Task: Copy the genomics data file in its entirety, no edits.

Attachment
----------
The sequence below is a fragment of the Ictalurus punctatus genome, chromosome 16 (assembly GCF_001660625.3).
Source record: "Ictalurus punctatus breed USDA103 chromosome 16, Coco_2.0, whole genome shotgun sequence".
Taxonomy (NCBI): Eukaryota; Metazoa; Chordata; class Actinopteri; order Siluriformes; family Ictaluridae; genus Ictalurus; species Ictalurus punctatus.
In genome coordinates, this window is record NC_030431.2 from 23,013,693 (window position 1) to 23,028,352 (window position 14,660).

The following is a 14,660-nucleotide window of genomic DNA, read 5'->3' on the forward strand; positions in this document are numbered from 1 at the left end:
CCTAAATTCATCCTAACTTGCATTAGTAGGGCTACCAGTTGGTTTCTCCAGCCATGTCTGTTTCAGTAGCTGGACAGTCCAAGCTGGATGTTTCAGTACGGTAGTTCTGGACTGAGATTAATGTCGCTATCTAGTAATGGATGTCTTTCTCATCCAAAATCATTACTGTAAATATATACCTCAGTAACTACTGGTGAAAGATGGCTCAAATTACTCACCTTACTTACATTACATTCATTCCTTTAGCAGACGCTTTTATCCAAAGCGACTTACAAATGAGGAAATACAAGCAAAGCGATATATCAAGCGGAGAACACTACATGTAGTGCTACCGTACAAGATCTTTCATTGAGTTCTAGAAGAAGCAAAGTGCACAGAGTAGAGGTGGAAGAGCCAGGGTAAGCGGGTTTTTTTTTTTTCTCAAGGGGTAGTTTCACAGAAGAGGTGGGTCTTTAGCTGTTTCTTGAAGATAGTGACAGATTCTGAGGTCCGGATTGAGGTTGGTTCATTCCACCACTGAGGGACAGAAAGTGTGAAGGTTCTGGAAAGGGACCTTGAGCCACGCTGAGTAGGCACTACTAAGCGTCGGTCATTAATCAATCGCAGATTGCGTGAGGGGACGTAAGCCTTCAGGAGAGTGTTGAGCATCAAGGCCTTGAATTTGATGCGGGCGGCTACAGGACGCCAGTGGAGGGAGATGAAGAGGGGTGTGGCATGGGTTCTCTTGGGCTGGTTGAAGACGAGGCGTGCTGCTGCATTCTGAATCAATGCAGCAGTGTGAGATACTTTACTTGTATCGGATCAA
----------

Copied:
The sequence below is a fragment of the Ictalurus punctatus genome, chromosome 16 (assembly GCF_001660625.3).
Source record: "Ictalurus punctatus breed USDA103 chromosome 16, Coco_2.0, whole genome shotgun sequence".
Taxonomy (NCBI): Eukaryota; Metazoa; Chordata; class Actinopteri; order Siluriformes; family Ictaluridae; genus Ictalurus; species Ictalurus punctatus.
In genome coordinates, this window is record NC_030431.2 from 23,013,693 (window position 1) to 23,028,352 (window position 14,660).

The following is a 14,660-nucleotide window of genomic DNA, read 5'->3' on the forward strand; positions in this document are numbered from 1 at the left end:
CCTAAATTCATCCTAACTTGCATTAGTAGGGCTACCAGTTGGTTTCTCCAGCCATGTCTGTTTCAGTAGCTGGACAGTCCAAGCTGGATGTTTCAGTACGGTAGTTCTGGACTGAGATTAATGTCGCTATCTAGTAATGGATGTCTTTCTCATCCAAAATCATTACTGTAAATATATACCTCAGTAACTACTGGTGAAAGATGGCTCAAATTACTCACCTTACTTACATTACATTCATTCCTTTAGCAGACGCTTTTATCCAAAGCGACTTACAAATGAGGAAATACAAGCAAAGCGATATATCAAGCGGAGAACACTACATGTAGTGCTACCGTACAAGATCTTTCATTGAGTTCTAGAAGAAGCAAAGTGCACAGAGTAGAGGTGGAAGAGCCAGGGTAAGCGGGTTTTTTTTTTTTCTCAAGGGGTAGTTTCACAGAAGAGGTGGGTCTTTAGCTGTTTCTTGAAGATAGTGACAGATTCTGAGGTCCGGATTGAGGTTGGTTCATTCCACCACTGAGGGACAGAAAGTGTGAAGGTTCTGGAAAGGGACCTTGAGCCACGCTGAGTAGGCACTACTAAGCGTCGGTCATTAATCAATCGCAGATTGCGTGAGGGGACGTAAGCCTTCAGGAGAGTGTTGAGCATCAAGGCCTTGAATTTGATGCGGGCGGCTACAGGACGCCAGTGGAGGGAGATGAAGAGGGGTGTGGCATGGGTTCTCTTGGGCTGGTTGAAGACGAGGCGTGCTGCTGCATTCTGAATCAATGCAGCAGTGTGAGATACTTTACTTGTATCGGATCAA